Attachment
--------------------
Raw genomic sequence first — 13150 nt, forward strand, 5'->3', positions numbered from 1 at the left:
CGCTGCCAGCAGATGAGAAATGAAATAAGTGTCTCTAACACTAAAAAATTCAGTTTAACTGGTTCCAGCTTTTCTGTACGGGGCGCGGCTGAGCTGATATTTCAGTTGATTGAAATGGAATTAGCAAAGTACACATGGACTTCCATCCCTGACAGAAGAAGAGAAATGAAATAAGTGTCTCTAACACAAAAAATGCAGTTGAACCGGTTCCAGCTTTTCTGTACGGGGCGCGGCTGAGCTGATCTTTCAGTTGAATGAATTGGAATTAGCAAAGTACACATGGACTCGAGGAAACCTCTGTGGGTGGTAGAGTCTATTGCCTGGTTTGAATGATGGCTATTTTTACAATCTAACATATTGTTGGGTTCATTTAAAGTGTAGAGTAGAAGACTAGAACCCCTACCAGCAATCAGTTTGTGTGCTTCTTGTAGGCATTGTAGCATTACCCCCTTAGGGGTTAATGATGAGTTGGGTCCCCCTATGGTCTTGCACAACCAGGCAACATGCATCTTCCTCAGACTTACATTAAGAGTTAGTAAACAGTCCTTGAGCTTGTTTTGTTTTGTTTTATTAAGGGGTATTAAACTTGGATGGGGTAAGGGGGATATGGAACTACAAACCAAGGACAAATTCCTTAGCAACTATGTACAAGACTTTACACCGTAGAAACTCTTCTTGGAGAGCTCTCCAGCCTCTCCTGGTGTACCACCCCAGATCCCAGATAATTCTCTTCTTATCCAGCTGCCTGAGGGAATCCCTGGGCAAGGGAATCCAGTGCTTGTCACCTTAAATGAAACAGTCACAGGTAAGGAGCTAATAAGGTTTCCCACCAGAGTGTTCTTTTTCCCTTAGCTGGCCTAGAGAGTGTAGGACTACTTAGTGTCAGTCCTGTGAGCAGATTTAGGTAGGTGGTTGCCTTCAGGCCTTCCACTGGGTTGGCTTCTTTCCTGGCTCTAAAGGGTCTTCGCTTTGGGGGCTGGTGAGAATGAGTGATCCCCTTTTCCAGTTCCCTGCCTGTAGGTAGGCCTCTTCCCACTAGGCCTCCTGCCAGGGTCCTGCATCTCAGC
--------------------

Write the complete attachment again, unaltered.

Raw genomic sequence first — 13150 nt, forward strand, 5'->3', positions numbered from 1 at the left:
CGCTGCCAGCAGATGAGAAATGAAATAAGTGTCTCTAACACTAAAAAATTCAGTTTAACTGGTTCCAGCTTTTCTGTACGGGGCGCGGCTGAGCTGATATTTCAGTTGATTGAAATGGAATTAGCAAAGTACACATGGACTTCCATCCCTGACAGAAGAAGAGAAATGAAATAAGTGTCTCTAACACAAAAAATGCAGTTGAACCGGTTCCAGCTTTTCTGTACGGGGCGCGGCTGAGCTGATCTTTCAGTTGAATGAATTGGAATTAGCAAAGTACACATGGACTCGAGGAAACCTCTGTGGGTGGTAGAGTCTATTGCCTGGTTTGAATGATGGCTATTTTTACAATCTAACATATTGTTGGGTTCATTTAAAGTGTAGAGTAGAAGACTAGAACCCCTACCAGCAATCAGTTTGTGTGCTTCTTGTAGGCATTGTAGCATTACCCCCTTAGGGGTTAATGATGAGTTGGGTCCCCCTATGGTCTTGCACAACCAGGCAACATGCATCTTCCTCAGACTTACATTAAGAGTTAGTAAACAGTCCTTGAGCTTGTTTTGTTTTGTTTTATTAAGGGGTATTAAACTTGGATGGGGTAAGGGGGATATGGAACTACAAACCAAGGACAAATTCCTTAGCAACTATGTACAAGACTTTACACCGTAGAAACTCTTCTTGGAGAGCTCTCCAGCCTCTCCTGGTGTACCACCCCAGATCCCAGATAATTCTCTTCTTATCCAGCTGCCTGAGGGAATCCCTGGGCAAGGGAATCCAGTGCTTGTCACCTTAAATGAAACAGTCACAGGTAAGGAGCTAATAAGGTTTCCCACCAGAGTGTTCTTTTTCCCTTAGCTGGCCTAGAGAGTGTAGGACTACTTAGTGTCAGTCCTGTGAGCAGATTTAGGTAGGTGGTTGCCTTCAGGCCTTCCACTGGGTTGGCTTCTTTCCTGGCTCTAAAGGGTCTTCGCTTTGGGGGCTGGTGAGAATGAGTGATCCCCTTTTCCAGTTCCCTGCCTGTAGGTAGGCCTCTTCCCACTAGGCCTCCTGCCAGGGTCCTGCATCTCAGC